• At recommended doses, most vitamin C supplements are safe! Vitamin C (ascorbic acid) is a vitamin your body needs to form blood vessels, cartilage, muscle and collagen in bones. The recommended daily amount of vitamin C for adult men is 90 milligrams and 75 milligrams for adult women ans for children it depends on their age.  In some people, vitamin C can cause an upset stomach, heartburn, cramps, and headaches.High doses of vitamin C can cause more intense symptoms, such as kidney stones and severe diarrhea.Vitamin C can also interact with certain medications so ask your physician if you are taking multiple medications.
Vitamin D:
  • Vitamin D, along with calcium, is essential for developing and maintaining strong bones and muscles. It is sometimes called "the sunshine vitamin" because our bodies manufacture vitamin D when we're out in the sun.  In recent weeks, unsubstantiated reports that high doses of vitamin D may lower the risk of getting COVID-19 and/or reduce its severity have spread widely across the media, particularly social media. Although Vitamin D is essential for a healthy body function, there is no evidence to suggest that high doses of Vitamin D will prevent or cure COVID-19.Although uncommon, taking too much Vitamin D for long periods of time  can cause vitamin D poisoning that is associated with abdominal pain and confusion
  • Iron is essential for the proper functioning of our red blood cells, which carry oxygen. Iron is a mineral found in many over-the-counter supplements. Iron overdose is particularly dangerous for children. A severe overdose can happen if a child eats adult multivitamins, such as prenatal vitamins.  Different types of Iron are sold as:
    • Ferrous Sulfate (Feosol, Slow Fe)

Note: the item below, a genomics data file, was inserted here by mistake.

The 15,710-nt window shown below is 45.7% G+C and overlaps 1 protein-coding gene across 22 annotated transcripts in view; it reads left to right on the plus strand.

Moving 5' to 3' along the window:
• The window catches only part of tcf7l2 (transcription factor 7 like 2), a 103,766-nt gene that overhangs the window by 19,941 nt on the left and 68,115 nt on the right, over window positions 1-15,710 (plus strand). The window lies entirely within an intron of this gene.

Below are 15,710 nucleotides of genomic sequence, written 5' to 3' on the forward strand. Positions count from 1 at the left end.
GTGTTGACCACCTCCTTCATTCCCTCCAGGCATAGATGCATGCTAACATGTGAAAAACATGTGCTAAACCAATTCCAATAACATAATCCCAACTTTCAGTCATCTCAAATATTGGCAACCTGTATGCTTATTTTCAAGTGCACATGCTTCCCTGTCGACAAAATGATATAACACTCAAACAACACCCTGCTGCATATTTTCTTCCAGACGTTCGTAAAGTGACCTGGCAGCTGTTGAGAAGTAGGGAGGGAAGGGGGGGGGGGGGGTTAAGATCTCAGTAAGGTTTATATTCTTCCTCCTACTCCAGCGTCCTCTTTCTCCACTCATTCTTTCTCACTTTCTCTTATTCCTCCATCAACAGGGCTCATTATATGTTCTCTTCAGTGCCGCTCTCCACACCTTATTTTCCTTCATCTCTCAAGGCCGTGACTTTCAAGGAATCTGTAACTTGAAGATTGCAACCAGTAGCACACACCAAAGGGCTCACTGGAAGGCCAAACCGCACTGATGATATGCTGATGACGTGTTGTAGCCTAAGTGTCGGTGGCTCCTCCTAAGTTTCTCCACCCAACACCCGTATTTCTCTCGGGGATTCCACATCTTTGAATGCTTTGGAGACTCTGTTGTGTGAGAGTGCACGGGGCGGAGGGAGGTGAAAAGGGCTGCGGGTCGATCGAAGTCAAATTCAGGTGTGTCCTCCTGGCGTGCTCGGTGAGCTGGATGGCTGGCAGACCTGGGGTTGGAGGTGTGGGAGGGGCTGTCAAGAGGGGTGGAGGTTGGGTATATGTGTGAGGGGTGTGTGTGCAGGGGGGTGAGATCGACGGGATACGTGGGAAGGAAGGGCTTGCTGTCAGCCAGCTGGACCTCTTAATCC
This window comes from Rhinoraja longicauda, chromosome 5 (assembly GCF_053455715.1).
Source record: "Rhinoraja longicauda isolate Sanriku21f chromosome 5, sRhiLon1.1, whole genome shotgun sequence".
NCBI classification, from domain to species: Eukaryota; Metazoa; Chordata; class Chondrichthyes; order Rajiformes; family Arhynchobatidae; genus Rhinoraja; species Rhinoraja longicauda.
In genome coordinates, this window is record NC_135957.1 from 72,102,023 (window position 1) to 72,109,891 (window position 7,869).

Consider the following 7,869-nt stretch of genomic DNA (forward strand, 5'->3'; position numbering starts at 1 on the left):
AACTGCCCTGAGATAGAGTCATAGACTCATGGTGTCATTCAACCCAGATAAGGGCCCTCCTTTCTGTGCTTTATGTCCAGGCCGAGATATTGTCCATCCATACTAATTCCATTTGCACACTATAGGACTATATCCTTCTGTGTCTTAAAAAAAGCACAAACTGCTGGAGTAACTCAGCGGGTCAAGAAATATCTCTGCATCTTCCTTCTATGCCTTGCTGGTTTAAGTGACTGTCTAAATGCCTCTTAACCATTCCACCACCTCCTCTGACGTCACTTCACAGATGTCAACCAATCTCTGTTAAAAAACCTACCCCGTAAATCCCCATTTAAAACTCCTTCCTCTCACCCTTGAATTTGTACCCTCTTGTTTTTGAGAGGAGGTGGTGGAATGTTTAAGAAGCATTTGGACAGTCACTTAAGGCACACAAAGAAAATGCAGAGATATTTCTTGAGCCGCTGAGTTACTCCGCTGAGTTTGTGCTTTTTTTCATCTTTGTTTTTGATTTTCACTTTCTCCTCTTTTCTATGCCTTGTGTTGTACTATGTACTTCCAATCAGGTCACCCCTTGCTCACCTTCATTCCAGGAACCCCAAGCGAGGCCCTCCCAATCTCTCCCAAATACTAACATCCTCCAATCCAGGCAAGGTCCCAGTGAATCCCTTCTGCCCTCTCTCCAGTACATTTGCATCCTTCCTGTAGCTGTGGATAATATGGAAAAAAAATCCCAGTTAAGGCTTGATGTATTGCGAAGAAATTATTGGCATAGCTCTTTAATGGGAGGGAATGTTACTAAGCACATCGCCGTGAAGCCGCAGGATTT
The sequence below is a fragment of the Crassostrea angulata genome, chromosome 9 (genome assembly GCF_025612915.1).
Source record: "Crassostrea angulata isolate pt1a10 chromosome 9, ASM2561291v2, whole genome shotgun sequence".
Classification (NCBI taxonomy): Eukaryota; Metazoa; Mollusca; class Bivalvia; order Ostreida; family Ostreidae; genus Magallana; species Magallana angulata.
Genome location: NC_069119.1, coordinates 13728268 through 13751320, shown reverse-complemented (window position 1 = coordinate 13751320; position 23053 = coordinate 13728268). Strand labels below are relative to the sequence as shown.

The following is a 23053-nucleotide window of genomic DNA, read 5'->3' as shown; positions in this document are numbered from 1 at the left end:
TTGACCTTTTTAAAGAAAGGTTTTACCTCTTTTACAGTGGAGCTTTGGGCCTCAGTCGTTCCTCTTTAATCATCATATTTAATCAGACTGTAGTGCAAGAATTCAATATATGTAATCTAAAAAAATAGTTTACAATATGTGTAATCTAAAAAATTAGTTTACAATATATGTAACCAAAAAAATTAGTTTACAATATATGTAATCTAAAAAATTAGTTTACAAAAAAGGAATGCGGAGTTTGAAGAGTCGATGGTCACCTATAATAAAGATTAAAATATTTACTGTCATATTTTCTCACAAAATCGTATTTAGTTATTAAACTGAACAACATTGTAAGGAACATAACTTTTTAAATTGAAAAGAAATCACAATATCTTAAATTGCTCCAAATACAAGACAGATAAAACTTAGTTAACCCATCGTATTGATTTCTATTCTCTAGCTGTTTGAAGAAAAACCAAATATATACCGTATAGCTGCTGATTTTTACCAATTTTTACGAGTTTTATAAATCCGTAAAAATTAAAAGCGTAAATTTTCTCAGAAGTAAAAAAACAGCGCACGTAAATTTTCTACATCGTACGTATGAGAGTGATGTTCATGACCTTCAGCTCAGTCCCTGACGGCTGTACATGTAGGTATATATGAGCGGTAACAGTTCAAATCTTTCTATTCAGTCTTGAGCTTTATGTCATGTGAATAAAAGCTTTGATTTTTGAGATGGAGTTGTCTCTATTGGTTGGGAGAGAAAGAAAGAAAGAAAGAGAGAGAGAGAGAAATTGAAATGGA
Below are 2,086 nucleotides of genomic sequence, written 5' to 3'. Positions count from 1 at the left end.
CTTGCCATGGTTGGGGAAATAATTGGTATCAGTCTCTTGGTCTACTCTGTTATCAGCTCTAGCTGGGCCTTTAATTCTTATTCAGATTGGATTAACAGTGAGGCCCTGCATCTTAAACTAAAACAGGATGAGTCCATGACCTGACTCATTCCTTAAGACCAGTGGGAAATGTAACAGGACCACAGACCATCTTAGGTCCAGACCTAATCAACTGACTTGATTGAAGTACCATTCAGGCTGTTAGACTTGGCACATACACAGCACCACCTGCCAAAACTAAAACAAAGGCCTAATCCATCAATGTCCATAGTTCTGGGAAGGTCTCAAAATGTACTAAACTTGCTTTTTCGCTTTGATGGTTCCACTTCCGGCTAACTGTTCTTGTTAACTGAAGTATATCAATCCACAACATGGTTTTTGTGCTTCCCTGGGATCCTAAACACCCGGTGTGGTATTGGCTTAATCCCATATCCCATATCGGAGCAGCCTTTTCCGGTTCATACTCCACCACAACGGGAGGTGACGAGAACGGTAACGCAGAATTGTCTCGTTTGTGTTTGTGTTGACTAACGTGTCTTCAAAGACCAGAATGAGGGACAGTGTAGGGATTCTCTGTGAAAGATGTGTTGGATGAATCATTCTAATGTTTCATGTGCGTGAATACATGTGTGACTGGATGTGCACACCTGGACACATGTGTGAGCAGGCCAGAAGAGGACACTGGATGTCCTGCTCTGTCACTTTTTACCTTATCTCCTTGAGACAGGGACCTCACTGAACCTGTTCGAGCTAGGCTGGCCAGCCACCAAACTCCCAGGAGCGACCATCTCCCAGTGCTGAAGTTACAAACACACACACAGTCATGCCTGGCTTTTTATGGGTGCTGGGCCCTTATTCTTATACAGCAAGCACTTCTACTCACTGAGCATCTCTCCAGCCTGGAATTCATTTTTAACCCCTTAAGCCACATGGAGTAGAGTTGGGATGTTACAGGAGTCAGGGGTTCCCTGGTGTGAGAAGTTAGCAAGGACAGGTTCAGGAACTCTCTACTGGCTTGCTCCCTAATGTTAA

• Ferrous gluconate (Fergon)
    • Ferrous fumarate (Femiron, Feostat)
    • Other products may also contain iron 
  • Iron poisoning can cause symptoms such as nausea, vomiting, abdominal pain, diarrhea and bleeding. Severe iron toxicity can eventually lead to seizures, coma, multiple organ failure, and death.
Tips to maintain a healthy immune system:
  • Don't smoke.
  • Eat a diet high in fruits and vegetables.
  • Exercise regularly.
  • Maintain a healthy weight.
  • If you drink alcohol, drink only in moderation.
  • Get adequate sleep.
  • Take steps to avoid infections, such as washing your hands frequently and cooking meats thoroughly.
  • Try to minimize stress.
Tips to prevent supplement poisonings:
  • Read and follow product labels and make sure you use and store products according to the label.
  • Medications & vitamins should be stored, up away and out of sight, even medications taken every day.  Check bags, purses, bed side tables and other places young children are able to reach for medications that may have been left out after use.
  • Gummy vitamins look like candy & can be mistakenly eaten. 
  • Never call medicine candy.
  • Always check with your doctor before increasing your vitamin intake & to check for medication interactions. 

For more information, visit:

Call Poison Control at 1-800-222-1222 right away for guidance if someone swallows too much of any medication or supplement. This is a free and confidential service. You should call if you have any questions about poisoning or poison prevention. It does NOT need to be an emergency. You can call for any reason, 24 hours a day, 7 days a week

Want more poison information???
Don't forget to check out the Texas Poison Center Network's blog!